The Big Question What is the most important thing you can do to make your lead nurturing effective?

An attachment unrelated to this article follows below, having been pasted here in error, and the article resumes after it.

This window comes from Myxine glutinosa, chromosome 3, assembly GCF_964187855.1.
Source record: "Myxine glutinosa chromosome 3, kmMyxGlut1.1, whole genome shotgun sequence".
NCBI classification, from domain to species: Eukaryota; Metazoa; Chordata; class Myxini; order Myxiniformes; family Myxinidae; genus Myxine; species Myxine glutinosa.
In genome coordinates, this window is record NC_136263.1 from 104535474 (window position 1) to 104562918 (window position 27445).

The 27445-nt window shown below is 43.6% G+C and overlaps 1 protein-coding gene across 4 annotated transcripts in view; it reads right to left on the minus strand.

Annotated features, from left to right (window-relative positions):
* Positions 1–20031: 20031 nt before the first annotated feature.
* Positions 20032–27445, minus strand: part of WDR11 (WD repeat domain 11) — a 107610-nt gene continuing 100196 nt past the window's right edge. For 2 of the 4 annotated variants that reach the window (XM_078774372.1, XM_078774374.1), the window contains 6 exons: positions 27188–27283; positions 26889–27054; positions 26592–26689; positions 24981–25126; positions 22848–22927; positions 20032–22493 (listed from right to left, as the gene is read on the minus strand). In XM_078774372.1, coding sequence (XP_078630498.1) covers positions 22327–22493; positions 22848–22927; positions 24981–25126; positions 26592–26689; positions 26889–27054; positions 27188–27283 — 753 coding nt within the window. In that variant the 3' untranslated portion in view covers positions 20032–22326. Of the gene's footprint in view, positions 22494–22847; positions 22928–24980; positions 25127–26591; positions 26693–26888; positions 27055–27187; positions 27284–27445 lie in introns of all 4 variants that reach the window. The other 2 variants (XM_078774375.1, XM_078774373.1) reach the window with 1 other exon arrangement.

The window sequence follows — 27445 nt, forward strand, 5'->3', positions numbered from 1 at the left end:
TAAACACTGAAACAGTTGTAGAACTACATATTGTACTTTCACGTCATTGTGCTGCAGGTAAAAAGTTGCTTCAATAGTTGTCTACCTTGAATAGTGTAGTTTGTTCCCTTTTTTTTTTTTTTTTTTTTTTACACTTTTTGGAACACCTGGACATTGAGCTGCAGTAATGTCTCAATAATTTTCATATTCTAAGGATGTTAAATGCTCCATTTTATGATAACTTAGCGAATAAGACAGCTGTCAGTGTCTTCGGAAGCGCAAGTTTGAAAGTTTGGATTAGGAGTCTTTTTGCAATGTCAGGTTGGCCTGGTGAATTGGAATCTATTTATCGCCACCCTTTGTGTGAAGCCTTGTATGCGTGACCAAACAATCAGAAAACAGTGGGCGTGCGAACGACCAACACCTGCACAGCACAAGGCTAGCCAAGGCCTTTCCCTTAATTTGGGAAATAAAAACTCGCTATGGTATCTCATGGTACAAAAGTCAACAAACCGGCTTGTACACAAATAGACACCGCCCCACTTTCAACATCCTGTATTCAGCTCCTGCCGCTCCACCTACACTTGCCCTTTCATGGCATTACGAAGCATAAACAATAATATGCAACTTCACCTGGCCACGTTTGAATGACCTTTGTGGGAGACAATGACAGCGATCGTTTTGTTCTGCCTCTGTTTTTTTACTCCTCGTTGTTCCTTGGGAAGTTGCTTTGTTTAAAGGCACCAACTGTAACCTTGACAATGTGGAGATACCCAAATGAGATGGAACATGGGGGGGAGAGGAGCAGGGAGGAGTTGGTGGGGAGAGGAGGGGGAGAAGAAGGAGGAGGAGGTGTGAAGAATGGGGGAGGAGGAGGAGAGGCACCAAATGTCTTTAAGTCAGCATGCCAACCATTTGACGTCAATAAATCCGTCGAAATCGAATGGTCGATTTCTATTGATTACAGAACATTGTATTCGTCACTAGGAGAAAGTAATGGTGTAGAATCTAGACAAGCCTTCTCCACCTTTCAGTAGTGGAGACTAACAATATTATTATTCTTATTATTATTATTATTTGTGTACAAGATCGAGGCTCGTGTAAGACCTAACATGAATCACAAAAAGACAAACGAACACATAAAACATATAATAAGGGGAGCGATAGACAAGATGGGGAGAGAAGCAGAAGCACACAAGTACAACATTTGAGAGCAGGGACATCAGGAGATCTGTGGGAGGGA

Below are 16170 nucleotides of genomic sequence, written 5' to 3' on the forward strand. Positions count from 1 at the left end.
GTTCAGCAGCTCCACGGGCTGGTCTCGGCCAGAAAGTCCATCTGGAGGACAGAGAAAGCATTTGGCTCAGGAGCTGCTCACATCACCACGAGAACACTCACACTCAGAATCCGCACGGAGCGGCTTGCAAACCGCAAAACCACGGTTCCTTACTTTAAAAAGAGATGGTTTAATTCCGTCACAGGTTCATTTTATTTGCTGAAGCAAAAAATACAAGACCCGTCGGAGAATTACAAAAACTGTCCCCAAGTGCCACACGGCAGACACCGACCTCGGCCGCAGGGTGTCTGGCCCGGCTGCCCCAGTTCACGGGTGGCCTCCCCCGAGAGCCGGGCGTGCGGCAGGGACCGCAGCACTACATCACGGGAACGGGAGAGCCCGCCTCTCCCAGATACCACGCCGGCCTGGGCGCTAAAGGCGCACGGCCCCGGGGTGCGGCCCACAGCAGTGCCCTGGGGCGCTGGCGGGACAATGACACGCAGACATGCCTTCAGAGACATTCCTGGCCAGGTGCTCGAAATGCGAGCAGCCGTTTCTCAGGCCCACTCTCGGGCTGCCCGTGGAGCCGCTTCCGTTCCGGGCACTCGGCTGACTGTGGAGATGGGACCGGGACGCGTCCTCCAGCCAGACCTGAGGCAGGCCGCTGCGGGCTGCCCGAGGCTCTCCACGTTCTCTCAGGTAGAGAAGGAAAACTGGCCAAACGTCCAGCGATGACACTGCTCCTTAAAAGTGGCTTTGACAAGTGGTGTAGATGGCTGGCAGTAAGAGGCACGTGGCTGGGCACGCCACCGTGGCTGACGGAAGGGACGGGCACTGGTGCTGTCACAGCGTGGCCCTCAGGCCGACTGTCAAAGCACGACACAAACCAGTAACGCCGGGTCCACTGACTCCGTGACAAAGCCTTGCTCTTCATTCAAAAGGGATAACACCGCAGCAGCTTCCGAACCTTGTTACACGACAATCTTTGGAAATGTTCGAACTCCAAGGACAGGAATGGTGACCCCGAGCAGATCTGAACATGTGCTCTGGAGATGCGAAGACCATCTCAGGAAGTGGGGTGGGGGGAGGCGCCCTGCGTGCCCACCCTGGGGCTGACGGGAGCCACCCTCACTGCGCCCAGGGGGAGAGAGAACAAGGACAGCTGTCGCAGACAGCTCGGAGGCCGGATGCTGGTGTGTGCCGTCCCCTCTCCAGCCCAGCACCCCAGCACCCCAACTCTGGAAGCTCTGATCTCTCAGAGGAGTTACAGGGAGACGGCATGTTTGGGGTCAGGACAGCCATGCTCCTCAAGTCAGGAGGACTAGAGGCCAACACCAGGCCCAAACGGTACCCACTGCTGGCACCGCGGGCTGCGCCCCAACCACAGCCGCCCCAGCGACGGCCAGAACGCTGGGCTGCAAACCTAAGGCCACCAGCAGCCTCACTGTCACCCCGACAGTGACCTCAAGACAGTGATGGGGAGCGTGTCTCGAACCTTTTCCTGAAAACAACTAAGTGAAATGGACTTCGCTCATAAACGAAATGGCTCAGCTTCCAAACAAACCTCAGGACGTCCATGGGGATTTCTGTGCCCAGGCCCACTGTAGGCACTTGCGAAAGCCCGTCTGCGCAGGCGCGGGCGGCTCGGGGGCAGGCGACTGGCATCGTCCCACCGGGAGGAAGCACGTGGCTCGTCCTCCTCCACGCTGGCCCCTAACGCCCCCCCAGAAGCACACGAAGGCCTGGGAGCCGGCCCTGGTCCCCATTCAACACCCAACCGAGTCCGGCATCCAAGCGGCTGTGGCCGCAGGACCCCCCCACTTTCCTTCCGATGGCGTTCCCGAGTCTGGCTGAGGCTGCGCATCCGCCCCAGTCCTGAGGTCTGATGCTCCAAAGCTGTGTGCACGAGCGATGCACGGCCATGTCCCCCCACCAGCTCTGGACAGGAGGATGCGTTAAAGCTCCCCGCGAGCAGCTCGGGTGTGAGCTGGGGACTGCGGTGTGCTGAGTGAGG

“Because lead nurturing, by defini-tion, is a lead in need of continued attention, I think the most important thing to ensure the success of growing leads is a good CRM solution overlaid with an intelligent marketing content distribution strategy. A prospect may say "follow up with me in six months,' but passing along relevant content, orchestrated in a manner that builds awareness and confidence in your product or solution, will move your prospect further down the sales funnel with minimal intrusion, resulting in increased close rates.” —Deborah Murphy, VP-global marketing, Zebra Technologies “The most impor-tant factor in lead nurturing is sequencing of the customer touches following acquisition. It's particularly important to communicate with the prospect on a timely basis and when there are salient moments driven by customer actions, [for example] reactions to outbound campaigns or exogenous events. —Tom Nightingale, VP-communications and CMO, Con-way Inc. “Ours is a pretty small industry in terms of number of people who are involved in it. [But] it's incredibly huge in terms of the amount of dollars that are involved in it. As a result of that, it's a business that's conducted primarily on a one-on-one relationship level. The majority of conversation that goes on around selling and maintaining of airplanes is done in-person, between one or two individuals or small groups. The notion of lead generation in our category is probably very different than most other industries. There aren't airlines hidden in the bushes in our category. They all have to be approved by governments, they're regulated. We can always very easily know who's there and what's going on.” —Rob Pollack, VP-advertising, brand and market positioning, Boeing Commercial Airplanes “Do not paint every lead with the same brush. It is not about putting leads into a nurturing "bucket' for follow up. It is about creating nurturing "buckets' for specific nurturing strategies. This starts with a joint understanding between sales and marketing on what are the definitions throughout the lead funnel, associated lead scoring and the service level agreements at each hand-off point. Defining the types of nurturing streams is critical to ensure they are aligning to a specific business outcome. Content is a key cornerstone in developing successful nurturing streams. Keeping prospects engaged requires specific and relevant content as you mature the relationship with that individual. Listen to the digital body language of the individual, and tailor the journey for that prospect or customer.” —Eduardo Conrado, senior VP-CMO, Motorola Solutions “Lead nurturing is all about delivering targeted informa-tion to pros-pects based on who they are, what they care about and where they are in their evaluation process. The most important thing you can do to make your lead nurturing program successful is to segment your database and keep it clean. It may not sound as cool on the resume, but a tightly tuned database with processes for updating and maintaining key fields (e.g., industry, company size, department, level in organization, competitive products, etc.) will ensure that your nurturing campaigns are seen as truly valuable and not just another email to delete.” —Michael Evans, VP-marketing, Approva Corp. “I would say keeping track of your leads. You need to know what the lead responded to [initially] and in what fashion. You also need to know: What is the best way to follow up with that person? For me, it's how can we best give them a human response. That's whats we shoot for.” —Lisa De Luca, senior manager-federal marketing, CDW-G “I think the most important element today to help nurture lead generation is the delivery of relevant content to the prospect. In highly focused manufacturing markets, it is vital to provide the contact with information that is timely, relevant and provides an appropriate call to action in order to obtain the lead. With a robust recovery under way in North American manufacturing markets, everyone is short of time. Ensuring that the message is focused and can illustrate strong potential benefits will help generate good response rates, regardless of the communications tactic employed. The message must match your CRM market, and product segmentation and contact information, including function, influence and history.” —Mark Rentschler, marketing manager, Makino “The key to effective lead nurturing is consistency and content. Speak to the needs of your buying audience and put relevant, action-oriented content in front of them when they need it, not when you, as the marketing executive think it's relevant. Become a trusted adviser, follow their digital body language and most of all keep it up to date and relevant. There is no need to reinvent the wheel; use messaging that you have proven draws the reader in and solves their business pain.“ —Al Maag, chief communications officer, Avnet Inc. “First and foremost, don't assume that "lead nurturing' is simply a synonym for email drip campaigns—such efforts are merely one form of lead nurturing. But there are other vehicles, including retargeting, site personalization and intelligent merchandising. The most important thing for marketing execs to do when thinking about lead nurturing is to begin with the end in mind: 1) Specify the goal of their lead nurturing efforts (deeper awareness, education, refreshing a lead, et al.); 2) Decide how you're going to keep score; 3) Evaluate all the vehicles and methods that are available to them; 4) Implement those nurturing vehicles and measure, optimize, measure.” —Matt Johnston, CMO, uTest Inc. “In my previous work for companies like Orange and Nokia, we had structural marketing initiatives to get leads to that sales funnel: direct mail, email, events, etc. That was a structural marketing approach, a very process-driven approach. What I've learned working for a startup is that we want instinctual marketing. At mySpark, we want our marketing to resonate and have an emotional impact. It's very different when you're a company that doesn't have a lot of marketing dollars. Our main objective is to get in front of the CIOs, the provosts [at colleges and universities]. It's not about making the sale right away, it's about relationship- building.” —Kamar Shah, global VP-marketing and business development, mySpark Technologies